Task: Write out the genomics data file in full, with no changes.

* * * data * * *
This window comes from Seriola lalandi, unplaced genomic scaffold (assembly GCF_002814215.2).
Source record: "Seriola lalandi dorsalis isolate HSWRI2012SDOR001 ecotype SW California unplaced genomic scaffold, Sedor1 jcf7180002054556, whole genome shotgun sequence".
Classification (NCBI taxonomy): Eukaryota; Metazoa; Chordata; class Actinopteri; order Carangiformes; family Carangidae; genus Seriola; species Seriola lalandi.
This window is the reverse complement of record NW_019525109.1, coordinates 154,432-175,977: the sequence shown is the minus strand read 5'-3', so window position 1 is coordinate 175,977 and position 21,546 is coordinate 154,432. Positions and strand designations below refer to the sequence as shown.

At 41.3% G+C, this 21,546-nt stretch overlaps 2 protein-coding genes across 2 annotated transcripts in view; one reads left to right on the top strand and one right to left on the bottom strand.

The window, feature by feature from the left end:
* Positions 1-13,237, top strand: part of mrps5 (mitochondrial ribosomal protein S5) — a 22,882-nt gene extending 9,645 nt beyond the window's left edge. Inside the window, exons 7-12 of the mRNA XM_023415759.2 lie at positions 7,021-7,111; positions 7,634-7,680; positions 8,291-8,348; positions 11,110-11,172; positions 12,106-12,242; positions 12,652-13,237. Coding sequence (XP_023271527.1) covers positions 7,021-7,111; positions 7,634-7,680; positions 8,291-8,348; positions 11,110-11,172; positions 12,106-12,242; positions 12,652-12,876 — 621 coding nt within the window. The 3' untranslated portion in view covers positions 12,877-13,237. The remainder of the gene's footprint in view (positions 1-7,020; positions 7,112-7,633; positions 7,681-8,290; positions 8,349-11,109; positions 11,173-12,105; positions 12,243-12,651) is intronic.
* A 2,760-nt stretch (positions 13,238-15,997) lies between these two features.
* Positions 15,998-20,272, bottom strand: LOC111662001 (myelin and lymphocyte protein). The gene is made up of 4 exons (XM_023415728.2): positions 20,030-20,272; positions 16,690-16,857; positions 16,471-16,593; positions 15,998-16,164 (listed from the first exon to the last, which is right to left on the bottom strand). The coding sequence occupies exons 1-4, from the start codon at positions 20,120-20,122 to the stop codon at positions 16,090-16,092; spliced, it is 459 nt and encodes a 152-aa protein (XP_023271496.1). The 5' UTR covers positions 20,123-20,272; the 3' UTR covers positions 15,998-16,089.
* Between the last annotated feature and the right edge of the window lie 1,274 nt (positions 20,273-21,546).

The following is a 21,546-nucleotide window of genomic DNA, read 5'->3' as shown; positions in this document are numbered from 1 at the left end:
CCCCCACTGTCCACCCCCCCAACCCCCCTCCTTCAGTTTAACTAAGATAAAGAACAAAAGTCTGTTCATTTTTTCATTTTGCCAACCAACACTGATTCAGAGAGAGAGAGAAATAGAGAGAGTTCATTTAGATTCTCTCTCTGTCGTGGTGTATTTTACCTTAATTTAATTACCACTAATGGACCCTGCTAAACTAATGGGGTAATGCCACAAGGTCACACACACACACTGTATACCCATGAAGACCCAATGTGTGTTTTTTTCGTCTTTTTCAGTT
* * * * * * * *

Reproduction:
This window comes from Seriola lalandi, unplaced genomic scaffold (assembly GCF_002814215.2).
Source record: "Seriola lalandi dorsalis isolate HSWRI2012SDOR001 ecotype SW California unplaced genomic scaffold, Sedor1 jcf7180002054556, whole genome shotgun sequence".
Classification (NCBI taxonomy): Eukaryota; Metazoa; Chordata; class Actinopteri; order Carangiformes; family Carangidae; genus Seriola; species Seriola lalandi.
This window is the reverse complement of record NW_019525109.1, coordinates 154,432-175,977: the sequence shown is the minus strand read 5'-3', so window position 1 is coordinate 175,977 and position 21,546 is coordinate 154,432. Positions and strand designations below refer to the sequence as shown.

At 41.3% G+C, this 21,546-nt stretch overlaps 2 protein-coding genes across 2 annotated transcripts in view; one reads left to right on the top strand and one right to left on the bottom strand.

The window, feature by feature from the left end:
* Positions 1-13,237, top strand: part of mrps5 (mitochondrial ribosomal protein S5) — a 22,882-nt gene extending 9,645 nt beyond the window's left edge. Inside the window, exons 7-12 of the mRNA XM_023415759.2 lie at positions 7,021-7,111; positions 7,634-7,680; positions 8,291-8,348; positions 11,110-11,172; positions 12,106-12,242; positions 12,652-13,237. Coding sequence (XP_023271527.1) covers positions 7,021-7,111; positions 7,634-7,680; positions 8,291-8,348; positions 11,110-11,172; positions 12,106-12,242; positions 12,652-12,876 — 621 coding nt within the window. The 3' untranslated portion in view covers positions 12,877-13,237. The remainder of the gene's footprint in view (positions 1-7,020; positions 7,112-7,633; positions 7,681-8,290; positions 8,349-11,109; positions 11,173-12,105; positions 12,243-12,651) is intronic.
* A 2,760-nt stretch (positions 13,238-15,997) lies between these two features.
* Positions 15,998-20,272, bottom strand: LOC111662001 (myelin and lymphocyte protein). The gene is made up of 4 exons (XM_023415728.2): positions 20,030-20,272; positions 16,690-16,857; positions 16,471-16,593; positions 15,998-16,164 (listed from the first exon to the last, which is right to left on the bottom strand). The coding sequence occupies exons 1-4, from the start codon at positions 20,120-20,122 to the stop codon at positions 16,090-16,092; spliced, it is 459 nt and encodes a 152-aa protein (XP_023271496.1). The 5' UTR covers positions 20,123-20,272; the 3' UTR covers positions 15,998-16,089.
* Between the last annotated feature and the right edge of the window lie 1,274 nt (positions 20,273-21,546).

The following is a 21,546-nucleotide window of genomic DNA, read 5'->3' as shown; positions in this document are numbered from 1 at the left end:
CCCCCACTGTCCACCCCCCCAACCCCCCTCCTTCAGTTTAACTAAGATAAAGAACAAAAGTCTGTTCATTTTTTCATTTTGCCAACCAACACTGATTCAGAGAGAGAGAGAAATAGAGAGAGTTCATTTAGATTCTCTCTCTGTCGTGGTGTATTTTACCTTAATTTAATTACCACTAATGGACCCTGCTAAACTAATGGGGTAATGCCACAAGGTCACACACACACACTGTATACCCATGAAGACCCAATGTGTGTTTTTTTCGTCTTTTTCAGTT